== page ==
Order declaring minor a ward reversed because arresting officer did not comply with Penal Code section 647, subdivision (g) by placing the intoxicated minor in civil protective custody. An officer arrested Jorge for being drunk in public (Pen. Code, § 647, subd. (f)). During delinquency proceedings, the officer testified that he drove Jorge home and did not place him in civil protective custody because the officer was unaware of a statute that required him to do so. The juvenile court declared Jorge a ward. Jorge appealed, arguing the detaining officer did not comply with section 647, subdivision (g). Held: Reversed. Section 647, subdivision (g) states that “[w]hen a person violates [section 647,] subdivision (f), a peace officer, if he or she is reasonably able to do so, shall place the person . . . in civil protective custody. The person shall be taken to a facility . . . . for the 72-hour treatment and evaluation of inebriates. . . . A person who has been placed in civil protective custody shall not thereafter be subject to any criminal prosecution or juvenile court proceeding based on the facts giving rise to this placement.” Subdivision (g) also provides that it does not apply in specified circumstances that were not applicable in this case. If the arresting officer does not comply with section 647, subdivision (g) by placing the intoxicated defendant in civil protective custody, the defendant can use this fact as a defense to a subsequent criminal or juvenile prosecution. (People v. Ambellas (1978) 85 Cal.App.3d Supp. 24.) Here, the officer was unaware of section 647, subdivision (g) and took Jorge home to his mother instead of placing him in civil protective custody. Under Ambellas, the juvenile court’s true finding must be reversed.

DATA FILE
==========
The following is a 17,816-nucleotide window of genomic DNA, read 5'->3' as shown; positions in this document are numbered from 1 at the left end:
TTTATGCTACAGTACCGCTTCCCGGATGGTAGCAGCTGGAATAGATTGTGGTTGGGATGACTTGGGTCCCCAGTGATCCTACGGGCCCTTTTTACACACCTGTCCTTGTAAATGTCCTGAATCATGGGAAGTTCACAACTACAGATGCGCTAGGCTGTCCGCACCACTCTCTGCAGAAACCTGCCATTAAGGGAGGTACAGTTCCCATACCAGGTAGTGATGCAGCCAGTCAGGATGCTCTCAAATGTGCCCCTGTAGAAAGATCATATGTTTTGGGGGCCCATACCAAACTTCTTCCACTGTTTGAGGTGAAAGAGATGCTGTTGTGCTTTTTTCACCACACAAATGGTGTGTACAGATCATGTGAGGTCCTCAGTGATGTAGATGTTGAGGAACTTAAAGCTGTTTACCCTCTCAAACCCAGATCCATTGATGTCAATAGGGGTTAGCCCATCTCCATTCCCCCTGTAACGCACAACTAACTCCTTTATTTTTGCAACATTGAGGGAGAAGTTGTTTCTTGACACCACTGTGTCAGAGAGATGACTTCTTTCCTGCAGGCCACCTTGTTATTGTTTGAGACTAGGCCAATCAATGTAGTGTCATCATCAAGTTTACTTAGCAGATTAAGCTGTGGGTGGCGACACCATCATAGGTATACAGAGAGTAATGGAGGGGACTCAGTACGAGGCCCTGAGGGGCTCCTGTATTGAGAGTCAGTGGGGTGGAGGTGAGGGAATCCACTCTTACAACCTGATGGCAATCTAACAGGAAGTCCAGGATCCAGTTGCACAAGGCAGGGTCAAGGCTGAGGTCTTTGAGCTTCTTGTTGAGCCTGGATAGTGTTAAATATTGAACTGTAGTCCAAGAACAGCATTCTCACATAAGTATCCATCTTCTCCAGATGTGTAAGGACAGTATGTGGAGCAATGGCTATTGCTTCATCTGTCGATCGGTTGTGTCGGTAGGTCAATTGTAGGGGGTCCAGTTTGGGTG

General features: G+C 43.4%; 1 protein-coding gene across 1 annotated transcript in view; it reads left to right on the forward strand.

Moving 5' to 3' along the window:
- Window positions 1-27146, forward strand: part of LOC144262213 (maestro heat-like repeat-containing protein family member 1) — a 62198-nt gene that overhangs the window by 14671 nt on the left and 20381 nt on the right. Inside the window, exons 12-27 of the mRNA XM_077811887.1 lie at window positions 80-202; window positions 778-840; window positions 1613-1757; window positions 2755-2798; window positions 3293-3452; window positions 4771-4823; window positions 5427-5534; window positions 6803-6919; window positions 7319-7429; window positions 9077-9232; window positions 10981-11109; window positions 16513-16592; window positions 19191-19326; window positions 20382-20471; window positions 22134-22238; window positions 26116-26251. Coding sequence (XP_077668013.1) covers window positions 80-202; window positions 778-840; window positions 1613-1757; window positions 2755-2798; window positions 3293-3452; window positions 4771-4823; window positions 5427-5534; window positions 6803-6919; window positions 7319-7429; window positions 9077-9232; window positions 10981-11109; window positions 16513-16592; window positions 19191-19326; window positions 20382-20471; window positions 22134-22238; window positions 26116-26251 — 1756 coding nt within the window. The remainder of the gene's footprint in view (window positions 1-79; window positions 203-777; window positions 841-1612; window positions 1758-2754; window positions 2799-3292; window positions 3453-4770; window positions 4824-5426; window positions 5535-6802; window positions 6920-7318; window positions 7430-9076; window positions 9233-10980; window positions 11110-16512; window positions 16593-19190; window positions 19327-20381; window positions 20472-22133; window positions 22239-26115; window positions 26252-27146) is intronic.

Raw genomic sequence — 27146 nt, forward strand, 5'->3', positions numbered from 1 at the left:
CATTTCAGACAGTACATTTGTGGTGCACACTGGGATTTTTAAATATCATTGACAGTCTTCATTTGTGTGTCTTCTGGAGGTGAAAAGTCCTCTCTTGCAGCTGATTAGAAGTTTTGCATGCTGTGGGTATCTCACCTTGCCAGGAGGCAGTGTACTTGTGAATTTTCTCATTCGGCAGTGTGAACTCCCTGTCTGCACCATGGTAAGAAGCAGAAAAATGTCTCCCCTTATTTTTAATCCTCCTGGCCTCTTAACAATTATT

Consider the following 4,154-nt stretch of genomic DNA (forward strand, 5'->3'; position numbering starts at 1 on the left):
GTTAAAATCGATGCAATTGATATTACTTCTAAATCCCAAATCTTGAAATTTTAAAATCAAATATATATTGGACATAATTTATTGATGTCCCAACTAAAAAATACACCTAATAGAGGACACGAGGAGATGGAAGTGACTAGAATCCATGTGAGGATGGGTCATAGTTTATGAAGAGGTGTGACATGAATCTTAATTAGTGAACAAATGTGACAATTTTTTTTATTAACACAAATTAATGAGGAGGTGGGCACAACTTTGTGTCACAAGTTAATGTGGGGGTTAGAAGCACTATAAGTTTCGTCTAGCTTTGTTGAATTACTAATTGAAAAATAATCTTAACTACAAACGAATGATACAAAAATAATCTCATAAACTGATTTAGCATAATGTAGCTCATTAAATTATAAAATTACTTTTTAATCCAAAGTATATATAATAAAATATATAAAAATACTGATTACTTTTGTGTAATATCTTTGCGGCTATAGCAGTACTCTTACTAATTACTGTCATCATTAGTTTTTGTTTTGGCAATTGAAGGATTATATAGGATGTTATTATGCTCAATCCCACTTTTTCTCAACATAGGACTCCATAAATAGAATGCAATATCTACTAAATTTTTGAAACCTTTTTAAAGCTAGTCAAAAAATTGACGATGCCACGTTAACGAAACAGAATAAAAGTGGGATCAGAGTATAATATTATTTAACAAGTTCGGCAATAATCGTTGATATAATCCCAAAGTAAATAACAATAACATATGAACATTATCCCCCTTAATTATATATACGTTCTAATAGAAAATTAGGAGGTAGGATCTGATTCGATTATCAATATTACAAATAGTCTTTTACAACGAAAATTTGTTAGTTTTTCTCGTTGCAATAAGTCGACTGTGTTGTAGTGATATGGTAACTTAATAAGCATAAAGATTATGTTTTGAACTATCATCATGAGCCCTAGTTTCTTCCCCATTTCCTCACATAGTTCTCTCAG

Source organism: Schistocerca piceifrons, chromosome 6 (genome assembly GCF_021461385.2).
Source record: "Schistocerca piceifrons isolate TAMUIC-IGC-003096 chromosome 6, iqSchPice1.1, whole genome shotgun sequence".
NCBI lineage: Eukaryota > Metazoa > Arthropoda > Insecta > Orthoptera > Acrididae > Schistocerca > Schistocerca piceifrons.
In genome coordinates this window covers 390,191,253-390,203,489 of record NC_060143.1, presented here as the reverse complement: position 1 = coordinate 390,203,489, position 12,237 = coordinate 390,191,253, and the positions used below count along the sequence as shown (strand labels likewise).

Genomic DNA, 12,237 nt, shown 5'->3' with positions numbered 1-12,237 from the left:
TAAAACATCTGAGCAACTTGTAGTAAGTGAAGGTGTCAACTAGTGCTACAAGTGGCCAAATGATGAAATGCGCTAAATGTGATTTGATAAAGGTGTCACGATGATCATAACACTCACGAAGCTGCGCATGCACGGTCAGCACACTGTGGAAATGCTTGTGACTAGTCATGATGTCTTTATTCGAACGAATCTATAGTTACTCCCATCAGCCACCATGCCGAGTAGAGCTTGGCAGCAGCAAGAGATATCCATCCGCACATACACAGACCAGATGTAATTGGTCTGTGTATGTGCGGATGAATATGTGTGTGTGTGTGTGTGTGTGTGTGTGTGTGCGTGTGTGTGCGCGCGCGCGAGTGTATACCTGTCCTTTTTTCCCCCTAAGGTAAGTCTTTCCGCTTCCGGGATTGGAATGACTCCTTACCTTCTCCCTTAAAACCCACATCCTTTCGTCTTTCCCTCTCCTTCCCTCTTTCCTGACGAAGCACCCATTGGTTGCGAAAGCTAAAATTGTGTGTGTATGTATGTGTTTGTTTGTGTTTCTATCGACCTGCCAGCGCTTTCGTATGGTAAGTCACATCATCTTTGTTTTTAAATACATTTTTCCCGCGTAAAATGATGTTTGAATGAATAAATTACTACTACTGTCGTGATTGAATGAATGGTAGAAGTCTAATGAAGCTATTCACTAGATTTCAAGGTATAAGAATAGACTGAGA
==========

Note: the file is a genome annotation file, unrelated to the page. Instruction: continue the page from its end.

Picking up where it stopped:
Evidence that minor possessed Bic lighter is insufficient to sustain a conviction for being a minor in possession of tobacco or tobacco paraphernalia (Pen. Code, § 308). When the officer searched Jorge incident to his arrest, the officer found a Bic lighter. Based on Jorge’s possession of the lighter, the juvenile court found true an allegation that Jorge was in possession of tobacco or tobacco paraphernalia. On appeal, Jorge argued that possession of the lighter was insufficient to sustain the true finding. The Court of Appeal agreed. Section 308 provides that it is a crime to be a minor in possession of tobacco or “any other instrument or paraphernalia that is designed for the smoking of tobacco.” The court here concluded that “the Legislature intended with section 308 to prohibit minors from possessing instruments or paraphernalia used to hold tobacco to be smoked. It did not intend to prohibit minors from possessing lighters.” Although a lighter is used to light tobacco products, it was not “designed” specifically to do so: “There are myriad uses for a lighter.” Had the Legislature wanted to prohibit minors from possessing lighters it would have expressly done so.
The full opinion is available on the court’s website here: http://www.courts.ca.gov/opinions/documents/G051403.PDF